HARARE – Zimbabwe’s annual inflation rate moved within the 300 percent mark in August after rising to 288.6 percent, from 230.4 percent in July, the Confederation of Zimbabwe Industries (CZI) said on Friday.

CZI’s internal statistics same after government stopped releasing annual inflation data in July, possibly to keep the market in the dark after an inflationary rage triggered extensive price hikes in the past few months.

The Zimbabwe National Statistics Agency (ZimStat) was directed to only released month on month inflation data from last month.

This week, said the August 2019 month on month inflation rate had declined to 18.07 percent, compared to a month on month inflation rate of 21 percent in July of the same year.

However, after the move to stop annual inflation, ZimStat’s data now faces credibility crisis, and business lobbies may start computing their own data in the coming months, to help them make decisions.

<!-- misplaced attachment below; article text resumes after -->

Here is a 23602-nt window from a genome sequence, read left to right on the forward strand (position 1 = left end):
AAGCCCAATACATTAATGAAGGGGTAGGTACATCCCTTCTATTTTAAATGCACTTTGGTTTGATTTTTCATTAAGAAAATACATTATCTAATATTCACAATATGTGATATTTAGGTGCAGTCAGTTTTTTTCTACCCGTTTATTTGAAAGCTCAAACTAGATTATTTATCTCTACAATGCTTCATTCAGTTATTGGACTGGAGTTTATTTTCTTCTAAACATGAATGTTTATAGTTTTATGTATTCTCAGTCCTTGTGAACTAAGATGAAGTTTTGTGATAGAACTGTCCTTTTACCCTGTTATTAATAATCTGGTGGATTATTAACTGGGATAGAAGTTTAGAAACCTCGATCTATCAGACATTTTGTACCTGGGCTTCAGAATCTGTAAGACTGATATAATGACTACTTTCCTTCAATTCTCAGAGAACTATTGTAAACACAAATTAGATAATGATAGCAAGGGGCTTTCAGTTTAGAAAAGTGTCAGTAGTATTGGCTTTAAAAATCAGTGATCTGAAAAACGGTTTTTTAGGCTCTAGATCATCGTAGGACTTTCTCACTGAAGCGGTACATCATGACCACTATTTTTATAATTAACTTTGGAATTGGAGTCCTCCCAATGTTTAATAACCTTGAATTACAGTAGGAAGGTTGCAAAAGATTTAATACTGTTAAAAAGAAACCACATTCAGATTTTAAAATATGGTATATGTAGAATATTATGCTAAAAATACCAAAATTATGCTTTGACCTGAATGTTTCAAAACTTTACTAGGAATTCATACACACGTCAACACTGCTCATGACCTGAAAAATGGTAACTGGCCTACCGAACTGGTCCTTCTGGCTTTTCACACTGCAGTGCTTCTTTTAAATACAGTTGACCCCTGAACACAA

“Zimbabwe’s annual inflation rate surged from 230.4 percent in July 2019 to an implied rate of 288.6 percent in August 2019. This is an implied rate after ZimStat suspended the publication of year on year inflation data for technical reasons when the economy moved from a multi-currency to a mono-currency regime,” said CZI. 

It said “increasing money supply due to quasi fiscal operations by the RBZ fed into inflation.”, while foreign exchange shortages and volatility in the exchange rate were also behind the inflationary sage.

“The high month on month inflation rate of 18.07 percent though receding is still worrisome because of the increase in money supply emanating from the productive sector facility that was introduced by the RBZ during the Mid Term MPS announcement of 2019. The facility was introduced after the overnight rate was increase from 50 percent to 70 percent to reduce short term speculative borrowing. It is also a matter of concern that the amount of the facility was not stated. Agriculture financing which will widen the budget deficit. The inefficiencies of the interbank market to supply foreign currency to the productive sector. Productive inefficiencies emanating from power outages will result in imported inflation as the country need to import commodities,” noted CZI.